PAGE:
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The startling, witty, highly anticipated second novel from the critically acclaimed author of Atmospheric Disturbances.The story begins in 1618, in the German duchy of W rttemberg. Plague is spreading. The Thirty Years' War has begun, and fear and suspicion are in the air throughout the Holy Roman Empire. In the small town of Leonberg, Katharina Kepler is accused of being a witch. Katharina is an illiterate widow, known by her neighbors for her herbal remedies and the success of her children, including her eldest, Johannes, who is the Imperial Mathematician and renowned author of the laws of planetary motion. It's enough to make anyone jealous, and Katharina has done herself no favors by being out and about and in everyone's business. So when the deranged and insipid Ursula Reinbold (or as Katharina calls her, the Werewolf) accuses Katharina of offering her a bitter, witchy drink that has made her ill, Katharina is in trouble. Her scientist son must turn his attention from the music of the spheres to the job of defending his mother. Facing the threat of financial ruin, torture, and even execution, Katharina tells her side of the story to her friend and next-door neighbor Simon, a reclusive widower imperiled by his own secrets. Drawing on real historical documents but infused with the intensity of imagination, sly humor, and intellectual fire for which Rivka Galchen is known, Everyone Knows Your Mother Is a Witch will both provoke and entertain. The story of how a community becomes implicated in collective aggression and hysterical fear is a tale for our time. Galchen's bold new novel touchingly illuminates a society and a family undone by superstition, the state, and the mortal convulsions of history.
- ISBN-13: 9780374280468
- ISBN-10: 0374280460
- Publisher: Farrar, Straus and Giroux
- Publish Date: June 2021
- Dimensions: 8.3 x 5.4 x 1.1 inches
- Shipping Weight: 0.8 pounds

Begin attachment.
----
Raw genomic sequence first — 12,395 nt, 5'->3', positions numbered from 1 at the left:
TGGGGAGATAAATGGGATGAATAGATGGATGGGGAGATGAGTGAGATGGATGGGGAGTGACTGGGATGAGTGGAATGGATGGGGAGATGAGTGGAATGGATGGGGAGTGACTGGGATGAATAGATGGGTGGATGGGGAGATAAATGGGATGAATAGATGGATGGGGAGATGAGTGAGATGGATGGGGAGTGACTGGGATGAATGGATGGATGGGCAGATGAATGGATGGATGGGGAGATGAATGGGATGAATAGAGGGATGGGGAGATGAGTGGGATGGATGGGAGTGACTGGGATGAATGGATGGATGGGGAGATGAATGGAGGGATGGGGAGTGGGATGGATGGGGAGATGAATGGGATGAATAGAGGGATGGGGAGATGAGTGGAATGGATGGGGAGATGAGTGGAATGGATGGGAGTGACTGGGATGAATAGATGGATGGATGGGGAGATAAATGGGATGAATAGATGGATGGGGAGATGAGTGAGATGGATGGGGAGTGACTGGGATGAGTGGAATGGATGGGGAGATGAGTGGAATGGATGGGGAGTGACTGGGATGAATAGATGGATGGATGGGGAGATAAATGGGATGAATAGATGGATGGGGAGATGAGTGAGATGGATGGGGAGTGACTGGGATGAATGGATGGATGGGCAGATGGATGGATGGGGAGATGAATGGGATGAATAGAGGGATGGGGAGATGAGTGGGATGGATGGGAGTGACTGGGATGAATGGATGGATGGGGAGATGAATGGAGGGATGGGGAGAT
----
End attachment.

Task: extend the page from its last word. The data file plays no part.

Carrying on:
- Page Count: 288
Everyone Knows Your Mother Is a Witch
Did you know that the mother of Johannes Kepler, the 17th-century German scientist best known for his laws of planetary motion, was accused of being a witch? Rivka Galchen’s Everyone Knows Your Mother Is a Witch is the fictionalized story of Katharina Kepler, who was accused of this crime at the same time her son was struggling to get his astronomical theories written and accepted.
Katharina is an easy target for the preposterous charge of witchcraft. She’s considered a widow, since her feckless husband hared off to join a war—any war would do, and there were a number going on at the time—when their children were young. Katharina does not suffer fools, and she refers to her enemies by such nicknames as the Cabbage, the Werewolf and the False Unicorn. She’s a bit of a busybody who doesn’t hesitate to press advice and herbal remedies on people who may or may not want them. And while she’s not a highborn lady, she owns property that some folks would like to get their hands on.
But she’s also tenderhearted and capable of great devotion. One of the first things we learn about her is her affection for her cow, Chamomile. When the powers that be finally come for Katharina, the moment is wrenching.
Most contemporary stories about witch hunts take a swipe at the patriarchy, and Galchen’s novel does, too. To plead her case, Katharina needs a male legal guardian, even though she’s a mature woman of sound mind and body. Guardianship is provided by Simon, her town’s somewhat forlorn saddler, and then by the put-upon Johannes.
Galchen, author of Atmospheric Disturbances (2008), scrutinizes the corrosiveness of town gossip as the tales about Frau Kepler grow more and more ridiculous: She scratched a young girl she passed in the road; she rode a goat or a calf or some beast backward, then killed and ate it; and a mere glance from her will cause people to sicken and livestock to go mad and die. It doesn’t help that Katharina’s illustrious son has been excommunicated by the Lutheran church.
Written with a surprising sense of humor for such a grim topic, Everyone Knows Your Mother Is a Witch shows what happens when a crowd is taken over by delusion, bigotry and grievance.